We have not had the [...] service since the end of April 2016. It has been difficult to have III's dedicated attention to have this issue solved and the [...] community is getting frustrated. (Library type: Academic; collection size: very large; ils satisfaction: 6)

We have had the Alma system for some years. At this stage of development the system feels mature and stable ('stable' in the software engineering sense that it doesn't change rapidly). The Alma and Primo systems fulfil the basic requirements of our library service very well. In the past 6 to 12 months we have become more dissatisfied with the services and support received from Ex Libris due to their responsiveness to issues and the robustness of the hosting platform itself. We have an increasing number of cases in Ex Libris' CRM that are not progressed and quickly as we would like them to be, or according to the priority we would set on them. We have learned the expectation from our software supplier is the onus is with us to chase them regarding support cases and use the various escalation routes to senior managers in the company to get results. The individual staff we deal with are absolutely professional, knowledgeable, supportive, and technically very capable. The problem appears to be more systemic within Ex Libris as a company. As a cloud hosted customer of Alma and Primo, interruptions to hosting in October - November 2016 have troubled us a great deal, and these are still ongoing at the time of writing. Interruptions to service have come at the start of the first semester 2016-17 and so have been extremely disruptive at one of the busiest times of the year. The resulting impression for staff is that Primo is untrustworthy and is generally an unreliable system that may or may not be available at a particular time. It is embarrassing for staff to be faced with freshman students who they cannot teach to use Primo because it is down, and very frustrating for the systems team who cannot do anything other than offer reassurances to our customers and staff that they are working on it. (Library type: Academic; collection size: medium; ils satisfaction: 6)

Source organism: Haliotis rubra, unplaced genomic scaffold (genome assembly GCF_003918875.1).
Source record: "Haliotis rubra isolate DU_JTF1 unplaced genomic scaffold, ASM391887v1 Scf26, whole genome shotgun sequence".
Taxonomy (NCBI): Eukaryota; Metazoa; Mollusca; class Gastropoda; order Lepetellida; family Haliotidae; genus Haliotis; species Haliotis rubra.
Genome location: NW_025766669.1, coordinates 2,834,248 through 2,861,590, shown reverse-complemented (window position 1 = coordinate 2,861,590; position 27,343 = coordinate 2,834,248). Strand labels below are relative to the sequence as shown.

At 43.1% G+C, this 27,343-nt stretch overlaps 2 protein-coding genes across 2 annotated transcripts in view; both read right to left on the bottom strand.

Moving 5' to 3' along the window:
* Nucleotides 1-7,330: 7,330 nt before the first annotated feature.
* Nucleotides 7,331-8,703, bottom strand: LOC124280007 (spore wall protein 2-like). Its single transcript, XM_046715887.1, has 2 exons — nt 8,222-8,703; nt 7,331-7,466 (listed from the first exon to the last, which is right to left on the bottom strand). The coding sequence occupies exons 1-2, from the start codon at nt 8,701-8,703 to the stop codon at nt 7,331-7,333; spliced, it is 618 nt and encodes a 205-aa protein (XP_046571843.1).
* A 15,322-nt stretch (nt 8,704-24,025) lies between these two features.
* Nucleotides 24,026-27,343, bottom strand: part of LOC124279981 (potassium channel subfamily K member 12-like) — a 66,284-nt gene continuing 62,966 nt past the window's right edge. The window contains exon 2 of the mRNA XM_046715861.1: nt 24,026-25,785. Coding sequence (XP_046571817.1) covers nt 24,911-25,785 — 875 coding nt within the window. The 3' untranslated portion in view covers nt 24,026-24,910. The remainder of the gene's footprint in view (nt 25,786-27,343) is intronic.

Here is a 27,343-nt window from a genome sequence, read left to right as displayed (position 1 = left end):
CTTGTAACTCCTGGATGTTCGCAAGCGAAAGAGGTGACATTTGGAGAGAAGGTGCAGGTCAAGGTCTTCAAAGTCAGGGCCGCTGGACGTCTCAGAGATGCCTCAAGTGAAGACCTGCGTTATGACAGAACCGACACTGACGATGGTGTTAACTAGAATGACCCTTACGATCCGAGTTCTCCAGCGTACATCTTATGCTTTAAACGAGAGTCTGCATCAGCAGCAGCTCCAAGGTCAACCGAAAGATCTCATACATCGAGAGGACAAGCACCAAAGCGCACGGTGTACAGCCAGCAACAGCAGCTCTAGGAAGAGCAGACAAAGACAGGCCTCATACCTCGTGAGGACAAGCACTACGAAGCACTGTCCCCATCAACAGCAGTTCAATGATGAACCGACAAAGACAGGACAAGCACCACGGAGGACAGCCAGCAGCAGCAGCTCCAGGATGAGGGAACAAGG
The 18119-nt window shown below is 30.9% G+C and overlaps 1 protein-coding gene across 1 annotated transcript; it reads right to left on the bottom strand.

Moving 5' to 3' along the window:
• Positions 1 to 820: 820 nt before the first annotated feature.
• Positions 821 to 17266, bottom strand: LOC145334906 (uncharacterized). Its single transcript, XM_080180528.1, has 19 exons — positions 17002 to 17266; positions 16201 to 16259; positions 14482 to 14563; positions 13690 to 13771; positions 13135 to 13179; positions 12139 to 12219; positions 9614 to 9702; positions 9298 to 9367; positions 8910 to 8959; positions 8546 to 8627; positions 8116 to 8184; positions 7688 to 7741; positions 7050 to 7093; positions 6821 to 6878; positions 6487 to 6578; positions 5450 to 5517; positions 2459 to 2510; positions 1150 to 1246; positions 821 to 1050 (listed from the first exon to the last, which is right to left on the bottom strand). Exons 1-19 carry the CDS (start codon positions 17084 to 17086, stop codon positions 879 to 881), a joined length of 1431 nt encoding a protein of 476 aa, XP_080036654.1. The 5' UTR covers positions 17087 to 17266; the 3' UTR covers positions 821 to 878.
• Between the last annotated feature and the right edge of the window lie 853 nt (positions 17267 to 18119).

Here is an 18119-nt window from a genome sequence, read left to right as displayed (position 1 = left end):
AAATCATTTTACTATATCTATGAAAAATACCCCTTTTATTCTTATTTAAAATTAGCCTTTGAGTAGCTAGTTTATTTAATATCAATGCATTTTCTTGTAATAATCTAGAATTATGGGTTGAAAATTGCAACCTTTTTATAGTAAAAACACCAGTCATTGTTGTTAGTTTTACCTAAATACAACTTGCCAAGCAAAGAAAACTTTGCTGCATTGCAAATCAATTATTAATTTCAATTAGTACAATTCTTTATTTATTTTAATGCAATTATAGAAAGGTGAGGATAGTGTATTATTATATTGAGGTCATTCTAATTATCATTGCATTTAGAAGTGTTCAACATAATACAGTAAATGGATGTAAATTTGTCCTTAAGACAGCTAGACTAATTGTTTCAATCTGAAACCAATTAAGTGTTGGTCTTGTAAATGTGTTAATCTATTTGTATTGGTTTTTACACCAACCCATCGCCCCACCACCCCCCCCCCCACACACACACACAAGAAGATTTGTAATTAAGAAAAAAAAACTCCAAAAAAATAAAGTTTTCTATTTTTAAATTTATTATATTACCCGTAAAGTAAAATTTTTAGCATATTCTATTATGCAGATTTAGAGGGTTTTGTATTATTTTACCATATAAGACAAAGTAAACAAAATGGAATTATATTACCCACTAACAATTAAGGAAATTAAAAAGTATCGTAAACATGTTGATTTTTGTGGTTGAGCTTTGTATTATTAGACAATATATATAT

We continue to be pleased with the steady stream of enhancements the product is receiving. Plus tied to the benefits of the system being a cloud based solution, they are readily installed and we benefit from them. The company leadership has remained in place throughout the ownership transfer and has continued to provide solid and exemplary vision. (Library type: Academic; collection size: very large; ils satisfaction: 9)

Alma is a steadily improving product (Library type: Consortium; collection size: very small; ils satisfaction: 7)

Comments from various members of the library: I am also not at all impressed with the customer service end – we have at least two service requests in that have been in for months and had very little or no response beyond “we are bumping it to the next level”. I honestly hope I am retired before we ever migrate to another system. I know that sounds harsh, but the last two years have been very trying. I think Alma/Primo are labor intensive, pretty difficult to use, and do an average to below average job of managing our resources. Primo is not user-friendly either. I do love the Summit capability, but again, it’s hard to use. My main complaint that keeps me from really loving A/P is the fact that is has some fabulous bells and whistles but doesn’t facilitate what seem like obvious must haves (ability to have two modules going at once without using multiple browsers, easy manipulation of notices, error proof resource sharing ability, and basically too many options and ways to mess things up). Also, the Alma interface is way to clicky and inconsistent with the display of like functions—hopefully this will be remedied with the new interface. As for ExLibris and customer support, I think it is fairly bad. The lack of support may be due to the size of the operation but it really doesn’t work for “little” problems. We currently have a case in regarding a record that is massively screwed up and we are unable to manipulate it in the way we do other records—it went away for a while so we engaged it again with an order and now it is screwed up again. We’ve been waiting for some help on it since July. We wait. Enough. As for a new ILS, some days I’m up for going back to the card catalog and a notebook with patron’s checkout record. HA! Only some days! I think overall compared to what we'd be able to do on our own as a library, Alma/Primo serve us pretty well as a shared-environment consortium. That said, new releases that change things on us are very frustrating, as is Ex Libris's decision to do away with internal passwords. Their decision to remove functionality of a feature we use and need is unacceptable, hence the low scores in the survey. (Library type: Academic; collection size: very large; ils satisfaction: 5)